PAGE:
An isolated stunted Elder tree stands with its shoulder to the prevailing westerly winds on the exposed banks of No.4 tank.
One of the now disused and in disrepair drainage towers is slowly being concealed by the reeds and scrub. In its heyday the tower would have stood tall and helped to reduce the volume of rain water on the active No.4 tank.
The Common Buzzard is one species that have increased dramatically over the last 20 years and is now the commonest bird of prey on the marshes occupying a variety of habitats.
Frodsham Hill, or Overton Hill, as it is sometimes known, rises to 500 feet (152 metres).
The wooded hills of Frodsham and Helsby are clear landmarks on the Cheshire plain and forms the northern end of the Mid-Cheshire Ridge, a range of sandstone hills that extends southwards to Delamere Forest and Tarporley.
No.4 tank is never far from industry but at times it has a unique wilderness and is often a place of solitude for the wildlife that inhabit the marsh. The dence phragmites reed beds are some of the largest in Cheshire.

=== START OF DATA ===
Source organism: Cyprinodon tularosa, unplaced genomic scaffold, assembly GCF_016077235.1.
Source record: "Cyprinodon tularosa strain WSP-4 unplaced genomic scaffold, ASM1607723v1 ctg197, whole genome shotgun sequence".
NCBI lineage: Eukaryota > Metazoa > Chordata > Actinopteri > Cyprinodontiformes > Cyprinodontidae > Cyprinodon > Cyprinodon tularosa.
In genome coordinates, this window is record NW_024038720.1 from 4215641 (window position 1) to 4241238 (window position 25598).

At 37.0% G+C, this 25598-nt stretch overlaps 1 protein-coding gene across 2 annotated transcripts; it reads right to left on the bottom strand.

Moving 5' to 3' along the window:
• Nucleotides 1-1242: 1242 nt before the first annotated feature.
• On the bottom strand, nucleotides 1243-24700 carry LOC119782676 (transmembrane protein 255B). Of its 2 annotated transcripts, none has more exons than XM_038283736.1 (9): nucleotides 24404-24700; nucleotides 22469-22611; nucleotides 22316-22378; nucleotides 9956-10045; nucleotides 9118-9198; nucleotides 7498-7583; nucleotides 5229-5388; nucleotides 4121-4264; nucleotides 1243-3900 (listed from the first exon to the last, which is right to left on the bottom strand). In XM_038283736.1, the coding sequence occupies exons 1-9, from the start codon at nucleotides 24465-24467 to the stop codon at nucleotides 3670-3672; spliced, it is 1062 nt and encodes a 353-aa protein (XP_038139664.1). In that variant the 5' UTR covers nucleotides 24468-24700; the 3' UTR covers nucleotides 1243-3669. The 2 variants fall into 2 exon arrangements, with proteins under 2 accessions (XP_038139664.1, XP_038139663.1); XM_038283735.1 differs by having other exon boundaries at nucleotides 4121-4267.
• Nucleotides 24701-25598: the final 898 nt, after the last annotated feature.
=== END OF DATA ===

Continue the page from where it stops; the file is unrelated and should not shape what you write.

The pot-holed track along the southern border of No.3 tank with the distant works of Ineos Chlor across the River Weaver.
A backdrop of industry with Marsh Farm nestled below and the newly created wetland mitigation of No.3 tank. All the surrounding industry evolved because of the Weaver Valley and its proximity to the River Mersey and the sea beyond. That’s something to bear in mind when the wind turbine developers start work here this year. We’re expecting good things to come out of this site in the coming years.
Another Common Buzzard watches from the old timber left over from the old magazine out on Frodsham Score jetty. A lamb settles in a hollow and the omnipresence Raven scuttles in the distance.
A bleak landscape on the raised banks bordering Frodsham Score and the ghost of the rusty Allan Williams Turret Pillbox sits in defence of Weston Point and Liverpool (well, that’s what it was erected fo)r. See here for additional information. https://frodshammarshbirdblog.wordpress.com/2015/01/12/life-on-marsh/
Finally, another Common Buzzard to polish off this post sits on an old tree growing out of an old sheep pen on Frodsham Score.
All images: WSM.